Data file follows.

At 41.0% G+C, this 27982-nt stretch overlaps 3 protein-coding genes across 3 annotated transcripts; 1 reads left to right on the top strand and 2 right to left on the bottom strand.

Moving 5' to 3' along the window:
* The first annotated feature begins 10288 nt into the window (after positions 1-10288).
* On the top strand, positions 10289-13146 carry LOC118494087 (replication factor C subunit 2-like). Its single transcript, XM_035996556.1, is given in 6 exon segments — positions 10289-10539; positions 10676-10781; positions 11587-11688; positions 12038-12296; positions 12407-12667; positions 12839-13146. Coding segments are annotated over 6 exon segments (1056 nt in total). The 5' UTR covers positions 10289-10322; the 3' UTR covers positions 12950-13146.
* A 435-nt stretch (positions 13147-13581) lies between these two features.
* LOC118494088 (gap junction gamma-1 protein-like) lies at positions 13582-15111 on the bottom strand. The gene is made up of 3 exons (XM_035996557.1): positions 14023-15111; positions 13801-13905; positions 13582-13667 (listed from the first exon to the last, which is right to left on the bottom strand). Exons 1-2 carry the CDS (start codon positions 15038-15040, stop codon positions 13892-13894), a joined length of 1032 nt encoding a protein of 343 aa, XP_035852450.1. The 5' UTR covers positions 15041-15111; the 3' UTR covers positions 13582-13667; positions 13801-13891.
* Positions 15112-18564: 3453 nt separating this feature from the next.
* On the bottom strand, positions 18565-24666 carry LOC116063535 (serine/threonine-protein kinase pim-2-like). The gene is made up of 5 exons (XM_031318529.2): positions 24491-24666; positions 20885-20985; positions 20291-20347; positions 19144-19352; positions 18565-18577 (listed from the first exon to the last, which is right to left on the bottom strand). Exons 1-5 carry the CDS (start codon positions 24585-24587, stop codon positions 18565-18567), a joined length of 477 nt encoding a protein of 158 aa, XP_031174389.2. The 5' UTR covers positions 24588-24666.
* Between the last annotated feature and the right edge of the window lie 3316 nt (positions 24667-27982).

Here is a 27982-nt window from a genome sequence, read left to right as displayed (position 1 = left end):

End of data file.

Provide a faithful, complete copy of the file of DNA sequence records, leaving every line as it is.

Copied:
At 41.0% G+C, this 27982-nt stretch overlaps 3 protein-coding genes across 3 annotated transcripts; 1 reads left to right on the top strand and 2 right to left on the bottom strand.

Moving 5' to 3' along the window:
* The first annotated feature begins 10288 nt into the window (after positions 1-10288).
* On the top strand, positions 10289-13146 carry LOC118494087 (replication factor C subunit 2-like). Its single transcript, XM_035996556.1, is given in 6 exon segments — positions 10289-10539; positions 10676-10781; positions 11587-11688; positions 12038-12296; positions 12407-12667; positions 12839-13146. Coding segments are annotated over 6 exon segments (1056 nt in total). The 5' UTR covers positions 10289-10322; the 3' UTR covers positions 12950-13146.
* A 435-nt stretch (positions 13147-13581) lies between these two features.
* LOC118494088 (gap junction gamma-1 protein-like) lies at positions 13582-15111 on the bottom strand. The gene is made up of 3 exons (XM_035996557.1): positions 14023-15111; positions 13801-13905; positions 13582-13667 (listed from the first exon to the last, which is right to left on the bottom strand). Exons 1-2 carry the CDS (start codon positions 15038-15040, stop codon positions 13892-13894), a joined length of 1032 nt encoding a protein of 343 aa, XP_035852450.1. The 5' UTR covers positions 15041-15111; the 3' UTR covers positions 13582-13667; positions 13801-13891.
* Positions 15112-18564: 3453 nt separating this feature from the next.
* On the bottom strand, positions 18565-24666 carry LOC116063535 (serine/threonine-protein kinase pim-2-like). The gene is made up of 5 exons (XM_031318529.2): positions 24491-24666; positions 20885-20985; positions 20291-20347; positions 19144-19352; positions 18565-18577 (listed from the first exon to the last, which is right to left on the bottom strand). Exons 1-5 carry the CDS (start codon positions 24585-24587, stop codon positions 18565-18567), a joined length of 477 nt encoding a protein of 158 aa, XP_031174389.2. The 5' UTR covers positions 24588-24666.
* Between the last annotated feature and the right edge of the window lie 3316 nt (positions 24667-27982).

Here is a 27982-nt window from a genome sequence, read left to right as displayed (position 1 = left end):